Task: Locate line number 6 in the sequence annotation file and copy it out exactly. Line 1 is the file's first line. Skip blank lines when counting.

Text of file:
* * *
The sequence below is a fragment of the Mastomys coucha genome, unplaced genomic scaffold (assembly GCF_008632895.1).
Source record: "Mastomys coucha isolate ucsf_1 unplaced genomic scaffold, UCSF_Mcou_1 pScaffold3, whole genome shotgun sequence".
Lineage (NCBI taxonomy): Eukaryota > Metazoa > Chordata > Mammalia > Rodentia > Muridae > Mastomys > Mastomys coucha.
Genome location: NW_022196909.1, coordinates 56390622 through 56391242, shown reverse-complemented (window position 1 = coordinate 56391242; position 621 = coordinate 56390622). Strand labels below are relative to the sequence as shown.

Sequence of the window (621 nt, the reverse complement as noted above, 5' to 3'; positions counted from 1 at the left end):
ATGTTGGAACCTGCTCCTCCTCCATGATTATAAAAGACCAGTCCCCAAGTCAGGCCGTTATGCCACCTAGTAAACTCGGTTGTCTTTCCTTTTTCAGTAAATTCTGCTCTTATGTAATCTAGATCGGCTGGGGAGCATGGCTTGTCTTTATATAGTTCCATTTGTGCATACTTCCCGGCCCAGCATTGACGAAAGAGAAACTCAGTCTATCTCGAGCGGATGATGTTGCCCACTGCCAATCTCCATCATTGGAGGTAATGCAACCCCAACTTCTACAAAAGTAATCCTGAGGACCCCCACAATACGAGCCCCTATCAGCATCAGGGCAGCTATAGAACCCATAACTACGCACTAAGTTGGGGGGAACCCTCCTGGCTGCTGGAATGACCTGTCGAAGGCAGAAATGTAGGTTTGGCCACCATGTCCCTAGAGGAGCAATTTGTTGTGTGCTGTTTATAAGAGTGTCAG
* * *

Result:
ATGTTGGAACCTGCTCCTCCTCCATGATTATAAAAGACCAGTCCCCAAGTCAGGCCGTTATGCCACCTAGTAAACTCGGTTGTCTTTCCTTTTTCAGTAAATTCTGCTCTTATGTAATCTAGATCGGCTGGGGAGCATGGCTTGTCTTTATATAGTTCCATTTGTGCATACTTCCCGGCCCAGCATTGACGAAAGAGAAACTCAGTCTATCTCGAGCGGATGATGTTGCCCACTGCCAATCTCCATCATTGGAGGTAATGCAACCCCAACTTCTACAAAAGTAATCCTGAGGACCCCCACAATACGAGCCCCTATCAGCATCAGGGCAGCTATAGAACCCATAACTACGCACTAAGTTGGGGGGAACCCTCCTGGCTGCTGGAATGACCTGTCGAAGGCAGAAATGTAGGTTTGGCCACCATGTCCCTAGAGGAGCAATTTGTTGTGTGCTGTTTATAAGAGTGTCAG